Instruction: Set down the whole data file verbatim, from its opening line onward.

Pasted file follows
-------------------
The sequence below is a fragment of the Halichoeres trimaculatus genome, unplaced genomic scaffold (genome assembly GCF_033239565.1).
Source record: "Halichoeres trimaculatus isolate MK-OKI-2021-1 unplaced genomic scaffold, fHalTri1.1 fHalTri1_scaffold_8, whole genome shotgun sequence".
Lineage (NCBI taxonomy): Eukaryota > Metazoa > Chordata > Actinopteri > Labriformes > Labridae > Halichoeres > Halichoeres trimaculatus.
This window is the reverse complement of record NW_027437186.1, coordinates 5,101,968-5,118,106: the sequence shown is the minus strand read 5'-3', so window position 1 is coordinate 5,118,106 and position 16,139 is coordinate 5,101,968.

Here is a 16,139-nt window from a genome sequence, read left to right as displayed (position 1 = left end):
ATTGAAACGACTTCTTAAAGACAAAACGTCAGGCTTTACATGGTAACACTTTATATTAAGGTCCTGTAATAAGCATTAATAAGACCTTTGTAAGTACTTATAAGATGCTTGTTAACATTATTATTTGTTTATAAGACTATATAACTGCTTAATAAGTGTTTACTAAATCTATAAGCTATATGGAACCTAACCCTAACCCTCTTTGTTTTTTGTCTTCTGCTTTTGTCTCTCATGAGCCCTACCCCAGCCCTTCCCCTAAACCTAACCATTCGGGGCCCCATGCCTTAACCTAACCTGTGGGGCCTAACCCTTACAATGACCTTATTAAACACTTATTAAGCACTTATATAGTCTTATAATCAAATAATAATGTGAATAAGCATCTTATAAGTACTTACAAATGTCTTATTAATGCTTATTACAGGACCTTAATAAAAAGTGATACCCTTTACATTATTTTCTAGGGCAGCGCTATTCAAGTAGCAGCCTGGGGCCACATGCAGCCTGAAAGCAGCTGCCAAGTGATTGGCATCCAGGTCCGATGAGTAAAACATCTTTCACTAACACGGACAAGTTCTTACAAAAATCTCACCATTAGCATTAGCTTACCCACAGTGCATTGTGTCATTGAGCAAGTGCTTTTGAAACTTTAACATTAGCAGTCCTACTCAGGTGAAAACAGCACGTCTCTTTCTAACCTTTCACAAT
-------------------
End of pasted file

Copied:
The sequence below is a fragment of the Halichoeres trimaculatus genome, unplaced genomic scaffold (genome assembly GCF_033239565.1).
Source record: "Halichoeres trimaculatus isolate MK-OKI-2021-1 unplaced genomic scaffold, fHalTri1.1 fHalTri1_scaffold_8, whole genome shotgun sequence".
Lineage (NCBI taxonomy): Eukaryota > Metazoa > Chordata > Actinopteri > Labriformes > Labridae > Halichoeres > Halichoeres trimaculatus.
This window is the reverse complement of record NW_027437186.1, coordinates 5,101,968-5,118,106: the sequence shown is the minus strand read 5'-3', so window position 1 is coordinate 5,118,106 and position 16,139 is coordinate 5,101,968.

Here is a 16,139-nt window from a genome sequence, read left to right as displayed (position 1 = left end):
ATTGAAACGACTTCTTAAAGACAAAACGTCAGGCTTTACATGGTAACACTTTATATTAAGGTCCTGTAATAAGCATTAATAAGACCTTTGTAAGTACTTATAAGATGCTTGTTAACATTATTATTTGTTTATAAGACTATATAACTGCTTAATAAGTGTTTACTAAATCTATAAGCTATATGGAACCTAACCCTAACCCTCTTTGTTTTTTGTCTTCTGCTTTTGTCTCTCATGAGCCCTACCCCAGCCCTTCCCCTAAACCTAACCATTCGGGGCCCCATGCCTTAACCTAACCTGTGGGGCCTAACCCTTACAATGACCTTATTAAACACTTATTAAGCACTTATATAGTCTTATAATCAAATAATAATGTGAATAAGCATCTTATAAGTACTTACAAATGTCTTATTAATGCTTATTACAGGACCTTAATAAAAAGTGATACCCTTTACATTATTTTCTAGGGCAGCGCTATTCAAGTAGCAGCCTGGGGCCACATGCAGCCTGAAAGCAGCTGCCAAGTGATTGGCATCCAGGTCCGATGAGTAAAACATCTTTCACTAACACGGACAAGTTCTTACAAAAATCTCACCATTAGCATTAGCTTACCCACAGTGCATTGTGTCATTGAGCAAGTGCTTTTGAAACTTTAACATTAGCAGTCCTACTCAGGTGAAAACAGCACGTCTCTTTCTAACCTTTCACAAT